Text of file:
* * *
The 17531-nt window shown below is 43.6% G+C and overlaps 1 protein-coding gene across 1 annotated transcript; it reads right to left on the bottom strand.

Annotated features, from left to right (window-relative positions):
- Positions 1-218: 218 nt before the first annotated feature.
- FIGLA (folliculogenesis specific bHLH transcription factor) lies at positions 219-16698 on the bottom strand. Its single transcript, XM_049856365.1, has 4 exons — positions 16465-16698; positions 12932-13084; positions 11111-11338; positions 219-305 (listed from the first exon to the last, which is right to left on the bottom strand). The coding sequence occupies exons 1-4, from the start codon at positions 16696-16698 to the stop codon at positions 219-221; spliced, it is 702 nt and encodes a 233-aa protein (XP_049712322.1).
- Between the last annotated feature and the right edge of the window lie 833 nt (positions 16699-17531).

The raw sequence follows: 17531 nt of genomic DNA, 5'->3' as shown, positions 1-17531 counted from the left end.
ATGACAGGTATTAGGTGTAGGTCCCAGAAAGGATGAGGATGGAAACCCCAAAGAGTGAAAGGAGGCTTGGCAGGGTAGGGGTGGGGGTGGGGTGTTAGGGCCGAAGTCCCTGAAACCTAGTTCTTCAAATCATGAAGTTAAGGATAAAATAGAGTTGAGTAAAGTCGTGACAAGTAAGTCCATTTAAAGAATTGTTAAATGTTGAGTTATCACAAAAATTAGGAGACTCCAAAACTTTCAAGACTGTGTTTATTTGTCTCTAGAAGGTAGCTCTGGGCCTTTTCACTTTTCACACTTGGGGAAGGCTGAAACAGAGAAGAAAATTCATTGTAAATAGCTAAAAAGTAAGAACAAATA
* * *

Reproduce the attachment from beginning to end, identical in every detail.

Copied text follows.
The 17531-nt window shown below is 43.6% G+C and overlaps 1 protein-coding gene across 1 annotated transcript; it reads right to left on the bottom strand.

Annotated features, from left to right (window-relative positions):
- Positions 1-218: 218 nt before the first annotated feature.
- FIGLA (folliculogenesis specific bHLH transcription factor) lies at positions 219-16698 on the bottom strand. Its single transcript, XM_049856365.1, has 4 exons — positions 16465-16698; positions 12932-13084; positions 11111-11338; positions 219-305 (listed from the first exon to the last, which is right to left on the bottom strand). The coding sequence occupies exons 1-4, from the start codon at positions 16696-16698 to the stop codon at positions 219-221; spliced, it is 702 nt and encodes a 233-aa protein (XP_049712322.1).
- Between the last annotated feature and the right edge of the window lie 833 nt (positions 16699-17531).

The raw sequence follows: 17531 nt of genomic DNA, 5'->3' as shown, positions 1-17531 counted from the left end.
ATGACAGGTATTAGGTGTAGGTCCCAGAAAGGATGAGGATGGAAACCCCAAAGAGTGAAAGGAGGCTTGGCAGGGTAGGGGTGGGGGTGGGGTGTTAGGGCCGAAGTCCCTGAAACCTAGTTCTTCAAATCATGAAGTTAAGGATAAAATAGAGTTGAGTAAAGTCGTGACAAGTAAGTCCATTTAAAGAATTGTTAAATGTTGAGTTATCACAAAAATTAGGAGACTCCAAAACTTTCAAGACTGTGTTTATTTGTCTCTAGAAGGTAGCTCTGGGCCTTTTCACTTTTCACACTTGGGGAAGGCTGAAACAGAGAAGAAAATTCATTGTAAATAGCTAAAAAGTAAGAACAAATA